By MOST REVEREND WILTON D. GREGORY | Published September 27, 2012
There was such obvious enthusiasm at St. Benedict’s for the celebration of their Silver Jubilee festivities and the reopening of the church, which had undergone a renovation of the sanctuary during the last few months. This wonderfully flourishing parish is only 25 years old; however, its astonishing growth is nothing less than amazing!
As I walked into the bustling atrium of the church, I encountered a gentleman who told me that we were born on the same day in the same year—he in New York City and I in Chicago! Therefore this December 7 we will both turn 65 years of age. I should have asked him if he had received as many application brochures for retirement benefits as I have recently.
The folks at St. Benedict’s were excited about turning 25—but where is the excitement about turning 65?
We Americans do tend to highlight and perhaps to romanticize youth while we may have an uneasy relationship with growing older. Jack Benny insisted on being 39 for more than 39 years as he demonstrated a reluctance to cross the Rubicon of 40! There are some folks who may demure when they face the great episodes of planning for retirement, being referred to as a senior citizen, being called grandpa or grandma, or even acknowledging a few uninvited gray hairs.
Yet each age that we reach brings its own grace. For the 25-year-olds, most of their lives will lie ahead of them, and for the 65-year-olds, most of their lives lie behind them, but God surely will be and has been present in each moment. In our youth we anticipate God’s gifts that will come our way while those of us at a later moment in life praise God for all that He has done in our lives. Each moment of life is a grace.
Last Saturday evening the Alumni Association of Our Lady of Lourdes School gathered to observe the 100th anniversary of the establishment of that beloved institution. While the most senior alumni in attendance represented classes that graduated in the 1930s, everyone rejoiced in the entire heritage of that school, founded to educate African-American youngsters here in Atlanta with the strong assistance of none other than St. Katharine Drexel herself. Many heartfelt tributes were made that evening honoring the sisters, the priests and the laity who labored generously and effectively for the education of the students who were privileged to attend that school. A hundred years ago, in the face of powerful segregated opposition, the founders and foundresses of Our Lady of Lourdes were bold in their plans and the members of the Our Lady of Lourdes School Alumni Association were bold in promising that the legacy of that institution will live on in them, in their children and grandchildren through the values and the principles that they will live and communicate. Even though Our Lady of Lourdes School closed its doors in 2001, its spirit and heritage were very much alive last Saturday evening.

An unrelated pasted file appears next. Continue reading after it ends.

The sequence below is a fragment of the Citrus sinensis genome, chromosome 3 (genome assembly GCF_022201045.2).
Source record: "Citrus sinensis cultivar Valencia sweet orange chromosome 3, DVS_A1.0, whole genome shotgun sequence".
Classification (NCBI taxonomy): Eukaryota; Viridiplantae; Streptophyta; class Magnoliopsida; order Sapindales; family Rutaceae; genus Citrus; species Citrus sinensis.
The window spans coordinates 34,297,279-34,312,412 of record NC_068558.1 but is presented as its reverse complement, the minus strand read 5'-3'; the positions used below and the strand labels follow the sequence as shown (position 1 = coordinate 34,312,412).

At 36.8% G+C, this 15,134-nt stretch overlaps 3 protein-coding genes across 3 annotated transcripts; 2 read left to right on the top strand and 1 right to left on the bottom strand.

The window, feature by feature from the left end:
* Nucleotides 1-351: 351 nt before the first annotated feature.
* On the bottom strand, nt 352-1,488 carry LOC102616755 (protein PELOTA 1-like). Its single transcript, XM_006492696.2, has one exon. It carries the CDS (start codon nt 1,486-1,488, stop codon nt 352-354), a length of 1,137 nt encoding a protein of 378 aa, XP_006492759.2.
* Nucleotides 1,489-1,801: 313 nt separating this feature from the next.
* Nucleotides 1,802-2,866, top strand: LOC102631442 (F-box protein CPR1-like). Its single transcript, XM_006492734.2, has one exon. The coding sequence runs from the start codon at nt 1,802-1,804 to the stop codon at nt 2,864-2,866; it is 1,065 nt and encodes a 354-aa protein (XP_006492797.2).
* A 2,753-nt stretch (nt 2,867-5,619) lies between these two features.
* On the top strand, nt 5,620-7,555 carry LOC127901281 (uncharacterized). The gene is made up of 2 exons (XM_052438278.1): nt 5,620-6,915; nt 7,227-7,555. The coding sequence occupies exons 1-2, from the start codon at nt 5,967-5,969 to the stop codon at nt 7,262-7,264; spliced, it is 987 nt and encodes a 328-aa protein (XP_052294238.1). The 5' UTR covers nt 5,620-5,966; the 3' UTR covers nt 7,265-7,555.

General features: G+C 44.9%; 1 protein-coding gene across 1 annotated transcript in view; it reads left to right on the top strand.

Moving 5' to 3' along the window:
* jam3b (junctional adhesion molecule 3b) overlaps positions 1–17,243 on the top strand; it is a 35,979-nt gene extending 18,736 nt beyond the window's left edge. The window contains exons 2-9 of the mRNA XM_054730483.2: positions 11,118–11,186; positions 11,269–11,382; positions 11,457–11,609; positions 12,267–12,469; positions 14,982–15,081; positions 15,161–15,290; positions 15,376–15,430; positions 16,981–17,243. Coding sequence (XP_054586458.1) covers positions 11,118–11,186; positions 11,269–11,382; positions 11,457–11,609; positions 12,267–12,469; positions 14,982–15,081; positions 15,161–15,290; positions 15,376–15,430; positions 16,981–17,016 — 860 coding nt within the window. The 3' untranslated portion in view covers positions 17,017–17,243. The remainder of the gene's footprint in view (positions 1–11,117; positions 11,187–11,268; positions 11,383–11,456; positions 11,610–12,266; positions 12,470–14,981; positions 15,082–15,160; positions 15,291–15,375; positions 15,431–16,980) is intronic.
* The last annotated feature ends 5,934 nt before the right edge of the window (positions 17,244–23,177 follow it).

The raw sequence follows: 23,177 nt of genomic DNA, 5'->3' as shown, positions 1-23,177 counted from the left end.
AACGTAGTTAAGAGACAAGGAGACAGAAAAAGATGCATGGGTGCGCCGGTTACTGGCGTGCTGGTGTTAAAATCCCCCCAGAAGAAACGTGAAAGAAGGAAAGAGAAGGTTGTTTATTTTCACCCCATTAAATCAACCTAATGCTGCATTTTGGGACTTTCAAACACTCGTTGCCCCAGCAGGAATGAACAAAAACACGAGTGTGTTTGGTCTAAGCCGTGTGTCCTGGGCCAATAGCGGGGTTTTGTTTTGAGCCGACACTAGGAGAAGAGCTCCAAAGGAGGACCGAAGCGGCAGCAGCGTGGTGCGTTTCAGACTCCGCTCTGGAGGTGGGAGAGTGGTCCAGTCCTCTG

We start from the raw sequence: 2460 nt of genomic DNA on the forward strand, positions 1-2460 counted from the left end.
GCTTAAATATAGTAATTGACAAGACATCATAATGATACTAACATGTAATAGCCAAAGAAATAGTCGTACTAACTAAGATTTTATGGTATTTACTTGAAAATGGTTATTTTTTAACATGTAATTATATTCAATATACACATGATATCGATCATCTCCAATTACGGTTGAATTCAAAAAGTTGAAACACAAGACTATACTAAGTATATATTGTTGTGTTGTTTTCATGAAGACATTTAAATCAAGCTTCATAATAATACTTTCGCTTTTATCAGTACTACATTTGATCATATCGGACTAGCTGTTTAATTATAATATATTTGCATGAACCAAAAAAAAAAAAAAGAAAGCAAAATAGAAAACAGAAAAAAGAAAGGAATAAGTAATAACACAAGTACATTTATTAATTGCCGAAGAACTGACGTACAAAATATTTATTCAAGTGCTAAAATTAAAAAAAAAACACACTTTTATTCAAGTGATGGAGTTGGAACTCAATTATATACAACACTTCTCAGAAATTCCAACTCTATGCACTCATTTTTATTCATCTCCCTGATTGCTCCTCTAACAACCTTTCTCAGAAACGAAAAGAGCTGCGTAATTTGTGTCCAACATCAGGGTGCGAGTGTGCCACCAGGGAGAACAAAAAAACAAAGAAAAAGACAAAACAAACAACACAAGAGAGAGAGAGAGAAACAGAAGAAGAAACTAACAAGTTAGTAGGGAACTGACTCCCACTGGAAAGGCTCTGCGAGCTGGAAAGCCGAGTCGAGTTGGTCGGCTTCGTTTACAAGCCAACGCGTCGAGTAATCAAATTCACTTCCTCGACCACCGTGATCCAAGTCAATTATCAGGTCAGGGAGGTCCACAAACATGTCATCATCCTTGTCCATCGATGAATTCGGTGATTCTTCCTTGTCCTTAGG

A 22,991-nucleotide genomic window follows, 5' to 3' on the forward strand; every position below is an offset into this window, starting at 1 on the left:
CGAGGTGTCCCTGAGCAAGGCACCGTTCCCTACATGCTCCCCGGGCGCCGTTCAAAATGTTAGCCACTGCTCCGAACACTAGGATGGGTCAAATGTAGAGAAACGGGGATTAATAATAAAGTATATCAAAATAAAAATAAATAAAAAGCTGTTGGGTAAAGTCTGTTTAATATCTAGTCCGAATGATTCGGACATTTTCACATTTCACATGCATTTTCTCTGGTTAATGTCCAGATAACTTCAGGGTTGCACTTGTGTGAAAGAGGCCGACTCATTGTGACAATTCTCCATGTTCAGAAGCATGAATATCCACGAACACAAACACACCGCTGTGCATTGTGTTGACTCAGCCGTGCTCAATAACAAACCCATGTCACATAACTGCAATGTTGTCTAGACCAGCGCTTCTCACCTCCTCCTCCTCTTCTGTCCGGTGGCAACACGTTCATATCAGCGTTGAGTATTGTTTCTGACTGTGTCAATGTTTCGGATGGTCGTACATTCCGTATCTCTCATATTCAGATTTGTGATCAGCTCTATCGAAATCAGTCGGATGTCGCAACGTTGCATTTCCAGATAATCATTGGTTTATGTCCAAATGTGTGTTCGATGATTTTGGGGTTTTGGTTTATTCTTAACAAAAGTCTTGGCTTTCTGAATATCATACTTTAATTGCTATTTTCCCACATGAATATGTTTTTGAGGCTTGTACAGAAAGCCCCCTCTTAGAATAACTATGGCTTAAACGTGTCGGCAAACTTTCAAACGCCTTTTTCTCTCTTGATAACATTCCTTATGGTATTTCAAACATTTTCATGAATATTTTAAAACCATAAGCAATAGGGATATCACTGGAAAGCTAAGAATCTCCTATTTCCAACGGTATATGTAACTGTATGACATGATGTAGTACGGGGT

Institutions approach age differently than do individuals: 100 is more noble than 25 and 200 is more precious still than 100. Institutions live on in the people who have been inspired and formed by those institutions. St. Benedict is youthful as a parish, and the venerable memory of Our Lady of Lourdes School still enflames the hearts of those who attended that establishment. We are a better archdiocese because of the legacy of Our Lady of Lourdes School and the hope and potential of St. Benedict Parish’s promise to provide for our tomorrows.